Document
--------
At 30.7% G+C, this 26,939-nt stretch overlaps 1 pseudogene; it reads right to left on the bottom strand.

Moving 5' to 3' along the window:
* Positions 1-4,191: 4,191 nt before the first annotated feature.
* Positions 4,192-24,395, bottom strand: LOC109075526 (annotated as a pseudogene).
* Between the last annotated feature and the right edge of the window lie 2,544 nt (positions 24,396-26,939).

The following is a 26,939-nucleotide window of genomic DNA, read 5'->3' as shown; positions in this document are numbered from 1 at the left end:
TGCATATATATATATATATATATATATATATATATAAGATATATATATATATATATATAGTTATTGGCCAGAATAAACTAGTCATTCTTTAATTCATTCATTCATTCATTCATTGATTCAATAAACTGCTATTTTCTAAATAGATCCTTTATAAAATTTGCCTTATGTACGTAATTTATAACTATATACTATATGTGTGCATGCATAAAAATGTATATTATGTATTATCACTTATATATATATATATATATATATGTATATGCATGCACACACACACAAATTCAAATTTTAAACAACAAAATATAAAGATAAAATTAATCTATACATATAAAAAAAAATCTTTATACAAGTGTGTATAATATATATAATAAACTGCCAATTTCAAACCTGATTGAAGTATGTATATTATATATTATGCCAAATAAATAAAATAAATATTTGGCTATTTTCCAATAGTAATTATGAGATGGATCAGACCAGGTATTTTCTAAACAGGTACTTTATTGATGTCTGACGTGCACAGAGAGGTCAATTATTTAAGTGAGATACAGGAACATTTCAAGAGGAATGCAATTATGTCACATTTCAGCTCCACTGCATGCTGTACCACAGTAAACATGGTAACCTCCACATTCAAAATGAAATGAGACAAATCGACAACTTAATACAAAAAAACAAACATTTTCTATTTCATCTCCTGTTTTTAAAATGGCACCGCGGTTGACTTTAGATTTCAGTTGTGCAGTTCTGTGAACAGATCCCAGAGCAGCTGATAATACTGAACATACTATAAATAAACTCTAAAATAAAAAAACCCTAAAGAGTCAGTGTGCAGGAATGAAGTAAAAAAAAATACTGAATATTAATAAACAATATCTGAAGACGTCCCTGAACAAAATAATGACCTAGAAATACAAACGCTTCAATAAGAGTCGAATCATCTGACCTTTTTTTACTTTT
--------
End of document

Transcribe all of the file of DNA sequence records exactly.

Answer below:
At 30.7% G+C, this 26,939-nt stretch overlaps 1 pseudogene; it reads right to left on the bottom strand.

Moving 5' to 3' along the window:
* Positions 1-4,191: 4,191 nt before the first annotated feature.
* Positions 4,192-24,395, bottom strand: LOC109075526 (annotated as a pseudogene).
* Between the last annotated feature and the right edge of the window lie 2,544 nt (positions 24,396-26,939).

The following is a 26,939-nucleotide window of genomic DNA, read 5'->3' as shown; positions in this document are numbered from 1 at the left end:
TGCATATATATATATATATATATATATATATATATAAGATATATATATATATATATATAGTTATTGGCCAGAATAAACTAGTCATTCTTTAATTCATTCATTCATTCATTCATTGATTCAATAAACTGCTATTTTCTAAATAGATCCTTTATAAAATTTGCCTTATGTACGTAATTTATAACTATATACTATATGTGTGCATGCATAAAAATGTATATTATGTATTATCACTTATATATATATATATATATATATGTATATGCATGCACACACACACAAATTCAAATTTTAAACAACAAAATATAAAGATAAAATTAATCTATACATATAAAAAAAAATCTTTATACAAGTGTGTATAATATATATAATAAACTGCCAATTTCAAACCTGATTGAAGTATGTATATTATATATTATGCCAAATAAATAAAATAAATATTTGGCTATTTTCCAATAGTAATTATGAGATGGATCAGACCAGGTATTTTCTAAACAGGTACTTTATTGATGTCTGACGTGCACAGAGAGGTCAATTATTTAAGTGAGATACAGGAACATTTCAAGAGGAATGCAATTATGTCACATTTCAGCTCCACTGCATGCTGTACCACAGTAAACATGGTAACCTCCACATTCAAAATGAAATGAGACAAATCGACAACTTAATACAAAAAAACAAACATTTTCTATTTCATCTCCTGTTTTTAAAATGGCACCGCGGTTGACTTTAGATTTCAGTTGTGCAGTTCTGTGAACAGATCCCAGAGCAGCTGATAATACTGAACATACTATAAATAAACTCTAAAATAAAAAAACCCTAAAGAGTCAGTGTGCAGGAATGAAGTAAAAAAAAATACTGAATATTAATAAACAATATCTGAAGACGTCCCTGAACAAAATAATGACCTAGAAATACAAACGCTTCAATAAGAGTCGAATCATCTGACCTTTTTTTACTTTT